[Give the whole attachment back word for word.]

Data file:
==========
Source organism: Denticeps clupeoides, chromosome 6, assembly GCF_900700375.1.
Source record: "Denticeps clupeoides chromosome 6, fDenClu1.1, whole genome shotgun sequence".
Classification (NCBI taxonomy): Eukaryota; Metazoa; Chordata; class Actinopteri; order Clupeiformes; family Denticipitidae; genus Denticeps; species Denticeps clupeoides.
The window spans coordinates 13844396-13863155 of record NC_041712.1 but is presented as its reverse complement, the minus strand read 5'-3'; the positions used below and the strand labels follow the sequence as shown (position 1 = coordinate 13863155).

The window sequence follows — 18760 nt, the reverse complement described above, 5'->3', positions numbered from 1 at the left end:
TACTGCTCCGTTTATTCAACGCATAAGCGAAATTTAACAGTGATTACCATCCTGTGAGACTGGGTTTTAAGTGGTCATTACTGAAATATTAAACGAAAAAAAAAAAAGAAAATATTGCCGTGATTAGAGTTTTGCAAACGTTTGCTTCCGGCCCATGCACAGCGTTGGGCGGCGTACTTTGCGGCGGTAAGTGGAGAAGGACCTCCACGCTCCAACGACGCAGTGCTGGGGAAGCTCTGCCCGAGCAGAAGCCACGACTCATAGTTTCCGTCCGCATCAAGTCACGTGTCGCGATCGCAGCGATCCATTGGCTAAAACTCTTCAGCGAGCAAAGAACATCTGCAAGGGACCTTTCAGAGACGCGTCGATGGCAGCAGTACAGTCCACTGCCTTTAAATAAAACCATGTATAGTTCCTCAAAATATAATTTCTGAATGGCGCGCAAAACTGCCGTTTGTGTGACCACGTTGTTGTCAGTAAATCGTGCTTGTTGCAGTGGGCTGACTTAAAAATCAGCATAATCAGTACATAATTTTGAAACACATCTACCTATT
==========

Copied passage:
Source organism: Denticeps clupeoides, chromosome 6, assembly GCF_900700375.1.
Source record: "Denticeps clupeoides chromosome 6, fDenClu1.1, whole genome shotgun sequence".
Classification (NCBI taxonomy): Eukaryota; Metazoa; Chordata; class Actinopteri; order Clupeiformes; family Denticipitidae; genus Denticeps; species Denticeps clupeoides.
The window spans coordinates 13844396-13863155 of record NC_041712.1 but is presented as its reverse complement, the minus strand read 5'-3'; the positions used below and the strand labels follow the sequence as shown (position 1 = coordinate 13863155).

The window sequence follows — 18760 nt, the reverse complement described above, 5'->3', positions numbered from 1 at the left end:
TACTGCTCCGTTTATTCAACGCATAAGCGAAATTTAACAGTGATTACCATCCTGTGAGACTGGGTTTTAAGTGGTCATTACTGAAATATTAAACGAAAAAAAAAAAAGAAAATATTGCCGTGATTAGAGTTTTGCAAACGTTTGCTTCCGGCCCATGCACAGCGTTGGGCGGCGTACTTTGCGGCGGTAAGTGGAGAAGGACCTCCACGCTCCAACGACGCAGTGCTGGGGAAGCTCTGCCCGAGCAGAAGCCACGACTCATAGTTTCCGTCCGCATCAAGTCACGTGTCGCGATCGCAGCGATCCATTGGCTAAAACTCTTCAGCGAGCAAAGAACATCTGCAAGGGACCTTTCAGAGACGCGTCGATGGCAGCAGTACAGTCCACTGCCTTTAAATAAAACCATGTATAGTTCCTCAAAATATAATTTCTGAATGGCGCGCAAAACTGCCGTTTGTGTGACCACGTTGTTGTCAGTAAATCGTGCTTGTTGCAGTGGGCTGACTTAAAAATCAGCATAATCAGTACATAATTTTGAAACACATCTACCTATT